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The Nonprofit in the Mirror: Truths to Unlock Your Growth Potential

This post was originally published here (Resources – Philanthropy Journal News)

Special to the Philanthropy Journal

By Risha Bailey, MPA

It’s a fact that today’s nonprofit organization is not like the nonprofit organizations in the past. Or, at the very least, the nonprofit environment is so much more different. Today, nonprofits are faced with enormous responsibilities to stay true to their mission, thrive in extremely competitive environments, and conquer the endless need to remain relevant in a world that is constantly changing. 

I’m sure you’ve heard your parents or grandparents recalling the “good ‘ole days,” when things were simple. Life was relatively easy compared to today, right? At least that was the story. Easy going, simple times when everyone was friendly and people left their doors unlocked because neighborhoods were safe and people were more trustworthy.

Well, the same may be said in the nonprofit world. For example, in 1997, there were only 1.1 million registered nonprofits in the United States. More likely than not, if you started a nonprofit at that time, your engagement strategies included one or two direct mail pieces, a possible phonathon, and if you were brave, an email campaign, to name a few. When email marketing began to surge in the 1990’s, many nonprofits jumped on board and learned how to leverage its cost-effective and powerful ability to connect with donors on a new level.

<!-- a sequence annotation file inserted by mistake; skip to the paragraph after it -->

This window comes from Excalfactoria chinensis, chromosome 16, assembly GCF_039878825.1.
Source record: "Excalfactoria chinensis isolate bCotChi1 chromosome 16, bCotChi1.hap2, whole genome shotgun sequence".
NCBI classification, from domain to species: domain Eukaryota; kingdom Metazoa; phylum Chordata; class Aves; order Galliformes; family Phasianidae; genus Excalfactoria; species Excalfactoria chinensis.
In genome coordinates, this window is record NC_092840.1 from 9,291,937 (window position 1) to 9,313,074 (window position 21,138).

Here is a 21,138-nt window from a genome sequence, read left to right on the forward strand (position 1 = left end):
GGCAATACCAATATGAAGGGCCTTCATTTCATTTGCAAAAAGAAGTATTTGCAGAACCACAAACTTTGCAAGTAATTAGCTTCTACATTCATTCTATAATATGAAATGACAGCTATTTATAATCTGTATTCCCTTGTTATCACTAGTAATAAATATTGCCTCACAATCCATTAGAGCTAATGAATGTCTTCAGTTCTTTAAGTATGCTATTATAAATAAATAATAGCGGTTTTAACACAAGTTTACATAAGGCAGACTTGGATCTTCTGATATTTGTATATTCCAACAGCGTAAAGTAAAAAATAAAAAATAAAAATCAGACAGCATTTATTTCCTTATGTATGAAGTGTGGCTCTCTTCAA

Annual and major giving, as well as corporate, government, and foundational grants paved the way as viable, traditional fundraising techniques. Only a small portion of nonprofits provided fee-based services, namely educational institutions, and your Goodwill or YMCAs. That was it. Simple, straight to the point, and relatively easy compared to the myriad of ways today’s nonprofits seek to connect with and build their donor bases.